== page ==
Simple Process Management in Linux
When managing and maintaining a live Linux server, simple process management skills are indispensable. Each Linux server has scores of processes running at any one time, most of which are daemons (processes that have no parent and that generally exist in order to provide ongoing services). A minority of the running processes may be shell jobs, which are most often started from an interactive shell (command line). As an interactive shell user, you (or, rather, your shell) can carry out certain operations on these processes. This article shows one basic example of that – moving a process from the shell’s foreground to the background so that the shell can respond to further commands.
You have started a copy-operation to replicate a directory /mydir:
# cp -a /mydir /mnt/
The above command begins to replicate the existing directory as a sub-directory of /mnt.
However, if there is a lot of data to copy over, you may find that the command prompt has not returned for a while, whereas you need to get on with other things on this same server.
In this case, you should now put the cp job into the background:
+ Stopped cp -a /mydir /mnt/
Once you have pressed Ctrl Z, the shell stops (but does not terminate) the foreground process. The shell assigns a “job number” to the process (shown in square brackets), shows the command that began it, and returns the command prompt to you.
You then restart the job in the background with the following command:
# bg 1
+ cp -a /backup /mnt/temp/ &
The shell shows the command with an ampersand appended to indicate that it is now running as a background process. The shell prompt returns.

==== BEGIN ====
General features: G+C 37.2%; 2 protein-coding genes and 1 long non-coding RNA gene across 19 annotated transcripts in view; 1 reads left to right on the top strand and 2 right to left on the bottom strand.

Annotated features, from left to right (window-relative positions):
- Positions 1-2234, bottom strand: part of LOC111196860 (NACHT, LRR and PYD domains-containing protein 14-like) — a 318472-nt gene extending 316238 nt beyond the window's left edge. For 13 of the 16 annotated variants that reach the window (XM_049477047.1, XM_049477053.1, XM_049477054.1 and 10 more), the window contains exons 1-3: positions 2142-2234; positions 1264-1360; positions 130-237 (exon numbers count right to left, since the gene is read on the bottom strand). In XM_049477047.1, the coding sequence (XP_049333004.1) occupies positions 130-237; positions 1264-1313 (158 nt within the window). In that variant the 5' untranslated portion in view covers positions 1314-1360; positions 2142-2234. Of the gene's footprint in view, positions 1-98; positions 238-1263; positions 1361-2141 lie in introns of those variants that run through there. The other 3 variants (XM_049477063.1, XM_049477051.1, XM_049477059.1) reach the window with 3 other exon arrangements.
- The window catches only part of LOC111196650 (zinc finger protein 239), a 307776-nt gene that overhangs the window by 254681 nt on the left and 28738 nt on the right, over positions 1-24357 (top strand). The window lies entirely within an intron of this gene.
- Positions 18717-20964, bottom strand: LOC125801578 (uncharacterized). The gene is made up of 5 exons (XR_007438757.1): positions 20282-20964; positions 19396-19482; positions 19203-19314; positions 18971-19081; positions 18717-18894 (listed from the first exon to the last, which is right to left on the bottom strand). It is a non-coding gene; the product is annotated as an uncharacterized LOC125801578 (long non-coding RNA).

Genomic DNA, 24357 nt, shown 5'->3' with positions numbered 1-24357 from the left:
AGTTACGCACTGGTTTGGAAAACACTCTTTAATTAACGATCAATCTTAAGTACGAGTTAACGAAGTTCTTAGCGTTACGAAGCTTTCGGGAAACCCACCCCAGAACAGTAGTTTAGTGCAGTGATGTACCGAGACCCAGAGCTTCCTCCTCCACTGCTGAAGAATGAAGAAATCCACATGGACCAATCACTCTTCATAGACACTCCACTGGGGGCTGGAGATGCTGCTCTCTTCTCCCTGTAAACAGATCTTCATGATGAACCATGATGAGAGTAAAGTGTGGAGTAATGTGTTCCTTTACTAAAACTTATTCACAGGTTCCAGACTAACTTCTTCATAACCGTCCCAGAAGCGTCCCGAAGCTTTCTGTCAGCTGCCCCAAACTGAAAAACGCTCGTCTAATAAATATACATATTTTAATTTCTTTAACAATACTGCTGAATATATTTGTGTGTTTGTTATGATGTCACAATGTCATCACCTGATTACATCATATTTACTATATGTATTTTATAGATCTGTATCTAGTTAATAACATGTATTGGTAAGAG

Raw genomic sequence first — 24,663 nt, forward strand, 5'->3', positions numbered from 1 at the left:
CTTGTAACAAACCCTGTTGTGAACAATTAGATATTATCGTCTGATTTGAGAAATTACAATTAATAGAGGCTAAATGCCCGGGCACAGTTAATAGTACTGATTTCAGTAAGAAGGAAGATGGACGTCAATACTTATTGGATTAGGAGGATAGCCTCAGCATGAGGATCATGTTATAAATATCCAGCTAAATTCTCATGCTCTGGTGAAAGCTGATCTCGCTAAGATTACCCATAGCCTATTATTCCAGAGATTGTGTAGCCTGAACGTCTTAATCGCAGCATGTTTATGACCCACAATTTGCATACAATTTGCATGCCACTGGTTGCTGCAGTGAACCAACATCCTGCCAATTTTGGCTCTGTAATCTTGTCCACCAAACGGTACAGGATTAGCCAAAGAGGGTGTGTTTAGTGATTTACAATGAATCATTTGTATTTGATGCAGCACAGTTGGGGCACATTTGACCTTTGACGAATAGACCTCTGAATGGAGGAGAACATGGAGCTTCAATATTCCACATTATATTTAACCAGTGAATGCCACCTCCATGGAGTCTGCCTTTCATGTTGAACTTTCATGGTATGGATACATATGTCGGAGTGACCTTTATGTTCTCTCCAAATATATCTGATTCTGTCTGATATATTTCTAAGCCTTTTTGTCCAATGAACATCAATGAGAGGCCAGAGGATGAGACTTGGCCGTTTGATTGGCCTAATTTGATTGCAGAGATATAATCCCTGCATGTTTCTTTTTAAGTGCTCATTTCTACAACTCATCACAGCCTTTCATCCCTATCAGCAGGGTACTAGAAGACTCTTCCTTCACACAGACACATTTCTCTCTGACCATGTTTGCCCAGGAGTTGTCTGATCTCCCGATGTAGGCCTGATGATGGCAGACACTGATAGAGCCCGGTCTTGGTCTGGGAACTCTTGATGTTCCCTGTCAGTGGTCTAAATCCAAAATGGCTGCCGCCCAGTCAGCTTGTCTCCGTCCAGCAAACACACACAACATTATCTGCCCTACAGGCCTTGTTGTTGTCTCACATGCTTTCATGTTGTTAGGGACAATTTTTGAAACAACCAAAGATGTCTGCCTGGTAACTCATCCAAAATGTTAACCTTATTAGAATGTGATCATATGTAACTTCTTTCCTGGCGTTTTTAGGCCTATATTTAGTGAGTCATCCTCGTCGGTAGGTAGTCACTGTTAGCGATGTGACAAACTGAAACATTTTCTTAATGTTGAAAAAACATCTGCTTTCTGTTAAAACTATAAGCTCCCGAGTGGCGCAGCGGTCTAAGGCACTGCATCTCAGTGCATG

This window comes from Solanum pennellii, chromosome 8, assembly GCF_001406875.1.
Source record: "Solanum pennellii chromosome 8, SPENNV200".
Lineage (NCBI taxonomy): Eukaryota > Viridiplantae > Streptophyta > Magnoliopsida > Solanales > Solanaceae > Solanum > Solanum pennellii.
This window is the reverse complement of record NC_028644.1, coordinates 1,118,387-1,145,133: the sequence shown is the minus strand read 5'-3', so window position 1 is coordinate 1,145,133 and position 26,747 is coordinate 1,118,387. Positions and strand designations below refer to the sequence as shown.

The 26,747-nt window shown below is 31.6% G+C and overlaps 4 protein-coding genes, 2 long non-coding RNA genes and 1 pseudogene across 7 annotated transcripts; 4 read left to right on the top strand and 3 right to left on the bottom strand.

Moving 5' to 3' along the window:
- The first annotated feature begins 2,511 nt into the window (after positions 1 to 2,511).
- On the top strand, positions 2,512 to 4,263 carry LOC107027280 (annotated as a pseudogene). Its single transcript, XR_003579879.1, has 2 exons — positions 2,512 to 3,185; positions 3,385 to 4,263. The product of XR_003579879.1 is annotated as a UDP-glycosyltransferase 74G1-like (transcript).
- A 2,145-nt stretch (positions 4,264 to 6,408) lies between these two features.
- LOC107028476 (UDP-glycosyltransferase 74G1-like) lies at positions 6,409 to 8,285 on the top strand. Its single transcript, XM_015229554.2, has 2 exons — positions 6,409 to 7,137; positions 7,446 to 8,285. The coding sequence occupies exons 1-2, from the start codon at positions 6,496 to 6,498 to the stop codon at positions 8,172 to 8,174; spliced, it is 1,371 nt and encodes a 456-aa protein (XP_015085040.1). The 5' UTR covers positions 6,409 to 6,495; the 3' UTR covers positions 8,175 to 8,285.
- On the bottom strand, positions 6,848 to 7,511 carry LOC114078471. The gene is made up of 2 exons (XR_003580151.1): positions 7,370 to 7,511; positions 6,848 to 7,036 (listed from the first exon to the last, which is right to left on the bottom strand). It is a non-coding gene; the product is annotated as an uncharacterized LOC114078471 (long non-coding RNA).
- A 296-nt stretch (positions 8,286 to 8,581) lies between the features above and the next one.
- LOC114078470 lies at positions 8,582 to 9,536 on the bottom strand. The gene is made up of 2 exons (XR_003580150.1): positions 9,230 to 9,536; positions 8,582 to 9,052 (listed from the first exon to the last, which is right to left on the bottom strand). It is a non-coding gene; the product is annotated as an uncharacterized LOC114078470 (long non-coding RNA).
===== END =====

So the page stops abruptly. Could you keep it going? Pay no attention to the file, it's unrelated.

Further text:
If you bring the job back into the foreground, the shell will display the job’s command followed by any standard output that it is producing (none in this case):
# fg 1
cp -a /mydir /mnt/
You may, from this point, put the job back into the background as described earlier, or terminate the job with Ctrl C:
If the job finishes in the background, your next command prompt will show a message that the job has finished:
 + Done cp -a /mydir /mnt/
You might, instead of starting the process in the foreground, start it in the background immediately, by adding an ampersand to the initial command:
# cp -a /mydir /mnt/ &
In this case, the shell indicates the job number that it has assigned to the command and the process ID corresponding to the job. Your command prompt returns immediately. Later, when the job finishes in the background, the shell will inform you at the next available command prompt:
 + Done cp -a /mydir /mnt/
We see that the Linux shell provides a very easy way to set processes going, put them into the background, and recall them to the foreground. Further articles will explore more ways that processes can be managed in Linux.